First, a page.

One reason for low intakes is the misconception that dairy foods are high in fat and calories – thus they may be avoided by calorie-conscious girls (and sometimes boys) as they grow older. In reality, low-fat dairy foods are a great source of protein, calcium, and a range of other vitamins and minerals, and are not particularly high in calories. Note that children under the age of 2 are advised to have full-fat dairy foods.

Another factor that limits calcium intake is people avoiding dairy foods, the richest source of calcium, due to allergy or intolerance. While some people do have a genuine and sometimes exceedingly serious allergy or intolerance, research suggests many more people avoid dairy when they don’t actually need to.

The rising popularity of vegan diets has also increased the number of people avoiding dairy foods in the past few years. As you’ll read in the next section, there are plenty of calcium sources and fortified foods that are suitable for a vegan diet.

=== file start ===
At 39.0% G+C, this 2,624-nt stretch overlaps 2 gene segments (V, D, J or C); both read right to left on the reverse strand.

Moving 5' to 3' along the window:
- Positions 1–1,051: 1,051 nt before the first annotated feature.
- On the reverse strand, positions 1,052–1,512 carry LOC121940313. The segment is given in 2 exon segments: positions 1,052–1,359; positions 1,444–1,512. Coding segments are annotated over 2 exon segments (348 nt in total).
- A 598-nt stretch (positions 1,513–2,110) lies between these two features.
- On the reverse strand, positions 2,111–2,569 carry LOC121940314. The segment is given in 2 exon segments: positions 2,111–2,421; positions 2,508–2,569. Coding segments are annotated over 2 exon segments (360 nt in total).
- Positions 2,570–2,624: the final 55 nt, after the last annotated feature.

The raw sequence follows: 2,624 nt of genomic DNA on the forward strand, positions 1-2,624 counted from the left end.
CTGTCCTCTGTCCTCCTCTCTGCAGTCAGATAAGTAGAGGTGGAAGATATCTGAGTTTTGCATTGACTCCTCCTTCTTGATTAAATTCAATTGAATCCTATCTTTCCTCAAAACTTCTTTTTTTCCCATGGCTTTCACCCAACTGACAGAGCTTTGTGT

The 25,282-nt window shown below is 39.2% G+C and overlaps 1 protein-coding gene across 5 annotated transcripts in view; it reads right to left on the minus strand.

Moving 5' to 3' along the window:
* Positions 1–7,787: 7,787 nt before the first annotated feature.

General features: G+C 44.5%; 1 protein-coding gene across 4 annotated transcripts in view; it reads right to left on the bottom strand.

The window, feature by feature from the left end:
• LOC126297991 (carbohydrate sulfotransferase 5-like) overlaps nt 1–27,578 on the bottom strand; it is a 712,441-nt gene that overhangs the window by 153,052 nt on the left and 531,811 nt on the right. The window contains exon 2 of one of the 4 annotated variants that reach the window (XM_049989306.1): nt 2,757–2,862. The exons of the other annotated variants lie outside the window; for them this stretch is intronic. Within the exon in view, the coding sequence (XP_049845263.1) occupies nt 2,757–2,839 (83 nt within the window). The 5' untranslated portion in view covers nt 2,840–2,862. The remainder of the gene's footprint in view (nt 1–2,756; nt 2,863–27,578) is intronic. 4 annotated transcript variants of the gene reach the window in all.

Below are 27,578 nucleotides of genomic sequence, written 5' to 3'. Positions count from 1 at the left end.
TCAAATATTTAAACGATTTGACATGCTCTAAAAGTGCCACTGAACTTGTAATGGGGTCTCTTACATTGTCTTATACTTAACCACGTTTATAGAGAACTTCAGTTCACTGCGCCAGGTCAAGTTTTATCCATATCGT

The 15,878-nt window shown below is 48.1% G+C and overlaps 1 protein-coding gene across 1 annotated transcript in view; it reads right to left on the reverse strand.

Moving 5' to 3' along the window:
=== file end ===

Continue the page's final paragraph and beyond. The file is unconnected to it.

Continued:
Whatever the reason for a lower calcium intake, it’s particularly worrying because it is so common just when our kids have their highest calcium requirements – during early childhood and adolescence especially when children are growing most quickly and need calcium to build strong bones. Without enough calcium, our children’s bones won’t achieve their highest possible ‘peak bone mass’ – the point at which their bones are their strongest, which is thought to occur between the ages of 20 and 30.  Not reaching maximum peak bone mass may impact bone strength through the rest of a person’s life, and even influence the risk of osteoporosis many decades hence.

Did You Know Calcium blog


Where do we get calcium, and how much is enough?